Nurse wins tribunal case after losing shifts for raising concerns

The whistleblowing agency nurse had shifts cancelled after questioning decision to put patient into seclusion due to staffing issues

The whistleblowing agency nurse had shifts cancelled after questioning decision to put patient into seclusion due to staffing issues

A photo of Atherleigh Park Hospital taken from the road
Atherleigh Park Hospital Picture: Google

A whistleblowing agency nurse who had their shifts cancelled after raising concerns about the treatment of a patient has won their case against an NHS trust at an employment tribunal.

Agency nurse had shifts cancelled after raising human rights concerns

Mental health nurse Mark Temperton was working a night shift at Atherleigh Park Hospital in Manchester when he objected to a patient who had been brought in by police being put immediately into seclusion because of staff shortages.

Mr Temperton, who had been booked to work a night shift at Greater Manchester Mental Health NHS Foundation Trust’s (GMMHT) psychiatric intensive care unit on 14 October 2022 through his agency Blackstone Recruitment, raised concerns with colleagues that the decision was a breach of the Mental Health Act’s Code of Practice.

According to the code, seclusion should be used for ‘immediate necessity for the purpose of the containment of severe behavioural disturbance which is likely to cause harm to others.’ It adds: ‘Seclusion should not be used as a punishment or a threat, or because of a shortage of staff.’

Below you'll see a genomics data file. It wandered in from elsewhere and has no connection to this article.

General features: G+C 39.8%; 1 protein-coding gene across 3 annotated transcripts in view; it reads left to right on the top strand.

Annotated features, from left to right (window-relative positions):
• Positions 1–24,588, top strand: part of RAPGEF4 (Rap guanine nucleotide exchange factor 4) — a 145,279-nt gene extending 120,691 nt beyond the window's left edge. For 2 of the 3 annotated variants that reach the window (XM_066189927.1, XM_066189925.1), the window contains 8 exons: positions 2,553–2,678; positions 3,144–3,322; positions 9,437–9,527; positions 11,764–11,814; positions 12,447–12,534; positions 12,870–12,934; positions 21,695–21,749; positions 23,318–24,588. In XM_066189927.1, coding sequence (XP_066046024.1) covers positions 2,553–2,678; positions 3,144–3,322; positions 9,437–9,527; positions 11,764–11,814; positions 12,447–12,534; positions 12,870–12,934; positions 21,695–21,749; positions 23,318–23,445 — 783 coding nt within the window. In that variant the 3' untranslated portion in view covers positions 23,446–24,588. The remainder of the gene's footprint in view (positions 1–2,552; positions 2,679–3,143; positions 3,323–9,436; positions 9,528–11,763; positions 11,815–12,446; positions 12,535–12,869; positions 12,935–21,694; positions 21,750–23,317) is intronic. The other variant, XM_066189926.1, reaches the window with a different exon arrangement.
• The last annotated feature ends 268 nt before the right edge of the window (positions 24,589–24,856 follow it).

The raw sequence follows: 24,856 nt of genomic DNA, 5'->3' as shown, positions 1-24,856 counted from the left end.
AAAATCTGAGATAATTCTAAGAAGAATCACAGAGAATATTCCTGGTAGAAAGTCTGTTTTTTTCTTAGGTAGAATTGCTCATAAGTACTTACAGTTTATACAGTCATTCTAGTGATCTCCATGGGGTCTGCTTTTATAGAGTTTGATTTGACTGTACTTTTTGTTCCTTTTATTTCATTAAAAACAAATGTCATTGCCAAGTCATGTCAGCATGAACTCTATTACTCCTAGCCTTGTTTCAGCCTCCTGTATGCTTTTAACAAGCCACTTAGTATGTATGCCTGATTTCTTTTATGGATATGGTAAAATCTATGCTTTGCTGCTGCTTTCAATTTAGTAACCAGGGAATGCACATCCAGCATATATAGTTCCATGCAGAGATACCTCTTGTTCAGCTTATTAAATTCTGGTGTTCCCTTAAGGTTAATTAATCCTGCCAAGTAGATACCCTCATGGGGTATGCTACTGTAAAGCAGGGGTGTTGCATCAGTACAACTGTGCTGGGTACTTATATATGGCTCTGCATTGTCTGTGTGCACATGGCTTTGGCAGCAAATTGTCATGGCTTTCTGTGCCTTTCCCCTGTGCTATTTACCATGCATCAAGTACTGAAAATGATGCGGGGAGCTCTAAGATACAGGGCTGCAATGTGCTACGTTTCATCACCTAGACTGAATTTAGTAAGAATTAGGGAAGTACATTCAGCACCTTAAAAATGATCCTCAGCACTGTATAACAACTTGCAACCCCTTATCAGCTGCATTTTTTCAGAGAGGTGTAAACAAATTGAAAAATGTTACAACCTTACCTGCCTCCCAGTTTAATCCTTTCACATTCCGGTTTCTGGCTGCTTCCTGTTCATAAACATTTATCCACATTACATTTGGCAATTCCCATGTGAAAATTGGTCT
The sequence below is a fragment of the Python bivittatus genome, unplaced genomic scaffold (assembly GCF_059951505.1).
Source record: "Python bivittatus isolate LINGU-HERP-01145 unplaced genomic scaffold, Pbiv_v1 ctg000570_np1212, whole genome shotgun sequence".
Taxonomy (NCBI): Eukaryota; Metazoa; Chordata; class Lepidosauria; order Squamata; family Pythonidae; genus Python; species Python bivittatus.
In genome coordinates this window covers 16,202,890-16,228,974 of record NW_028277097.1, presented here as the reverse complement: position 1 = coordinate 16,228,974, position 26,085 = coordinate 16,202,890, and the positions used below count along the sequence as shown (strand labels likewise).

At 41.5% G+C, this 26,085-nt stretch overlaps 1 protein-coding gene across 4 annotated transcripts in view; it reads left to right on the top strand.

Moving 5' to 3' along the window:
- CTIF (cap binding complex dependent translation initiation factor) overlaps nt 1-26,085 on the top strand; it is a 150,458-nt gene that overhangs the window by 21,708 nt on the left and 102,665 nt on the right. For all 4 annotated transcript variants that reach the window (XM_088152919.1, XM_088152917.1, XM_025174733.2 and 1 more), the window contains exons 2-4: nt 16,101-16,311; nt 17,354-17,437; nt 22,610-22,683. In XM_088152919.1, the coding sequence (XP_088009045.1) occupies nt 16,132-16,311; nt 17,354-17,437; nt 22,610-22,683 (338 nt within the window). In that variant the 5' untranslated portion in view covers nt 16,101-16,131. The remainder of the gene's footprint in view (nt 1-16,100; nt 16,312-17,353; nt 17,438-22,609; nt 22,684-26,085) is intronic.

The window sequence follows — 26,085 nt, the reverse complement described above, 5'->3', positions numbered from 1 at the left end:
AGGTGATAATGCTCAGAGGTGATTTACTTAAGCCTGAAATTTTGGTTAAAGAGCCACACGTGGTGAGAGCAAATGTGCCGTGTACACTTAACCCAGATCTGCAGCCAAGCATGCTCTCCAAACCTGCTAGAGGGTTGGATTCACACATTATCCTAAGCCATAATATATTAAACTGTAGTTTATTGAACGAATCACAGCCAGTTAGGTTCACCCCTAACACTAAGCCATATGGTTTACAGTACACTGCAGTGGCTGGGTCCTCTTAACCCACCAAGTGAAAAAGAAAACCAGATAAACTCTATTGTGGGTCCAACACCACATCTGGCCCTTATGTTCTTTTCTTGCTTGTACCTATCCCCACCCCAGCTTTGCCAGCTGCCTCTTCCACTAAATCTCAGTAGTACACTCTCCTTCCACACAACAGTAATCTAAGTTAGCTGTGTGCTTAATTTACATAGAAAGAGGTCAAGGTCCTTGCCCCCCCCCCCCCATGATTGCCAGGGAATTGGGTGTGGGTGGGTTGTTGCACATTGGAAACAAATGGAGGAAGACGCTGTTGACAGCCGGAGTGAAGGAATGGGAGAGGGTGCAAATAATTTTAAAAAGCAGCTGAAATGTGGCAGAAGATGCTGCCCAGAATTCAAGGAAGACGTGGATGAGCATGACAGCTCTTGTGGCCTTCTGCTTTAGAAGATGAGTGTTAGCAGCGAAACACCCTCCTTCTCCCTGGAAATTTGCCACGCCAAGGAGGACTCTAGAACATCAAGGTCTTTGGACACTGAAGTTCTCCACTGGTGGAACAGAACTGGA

Mr Temperton, who is also employed by the Priory Group as a regulatory inspector and for the Care Quality Commission (CQC), later accompanied a locum psychiatrist to assess the patient in the early hours of 15 October, but the decision was taken to keep them in seclusion as they had become extremely agitated.

Mr Temperton later raised his concerns verbally and via email with his agency and the CQC and days later his subsequent shifts were cancelled by the trust, which said it had ‘block booked another nurse’.

The same month, a BBC Panorama programme broadcast an expose about Edenfield Centre, also part of the trust, which revealed staff bullying and mocking vulnerable patients and use of inappropriate seclusion.

Tribunal judge inferred that agency shifts were cancelled because concerns were raised

A tribunal judgement published this month found that Mr Temperton had suffered detriment after he made the ‘protected disclosure’, and GMMHT could not produce any evidence of the employment of a replacement nurse.

Employment Judge Holmes said the tribunal had ‘drawn the inference’ that Mr Temperton’s shifts had been cancelled after he questioned the earlier decision of ward manager Kim Hall to put the patient in seclusion. They also noted the ‘terse nature of an email’ sent to Mr Temperton by the trust a week after the incident.

The ruling said: ‘The firm impression is that the claimant was not going to get any more shifts, and that must make the tribunal question why that would be.’

The judgement concluded that Mr Temperton was entitled to a ‘remedy’ for the detriment claim and a hearing was scheduled for 12 July to decide the remedy outcome.

The trust said it was unable to comment on the case as it was not fully concluded, but associate director of corporate governance Paul Lewis-Grundy told Nursing Standard a number of steps had been taken to protect staff who raised concerns including employing a new full-time Freedom to Speak Up guardian.

He added: ‘It is absolutely vital that staff feel confident and safe to speak up, with no detrimental impact to themselves or their career and prospects. Over the past two years, we have invested significantly and taken a number of steps to support this across GMMHT.’

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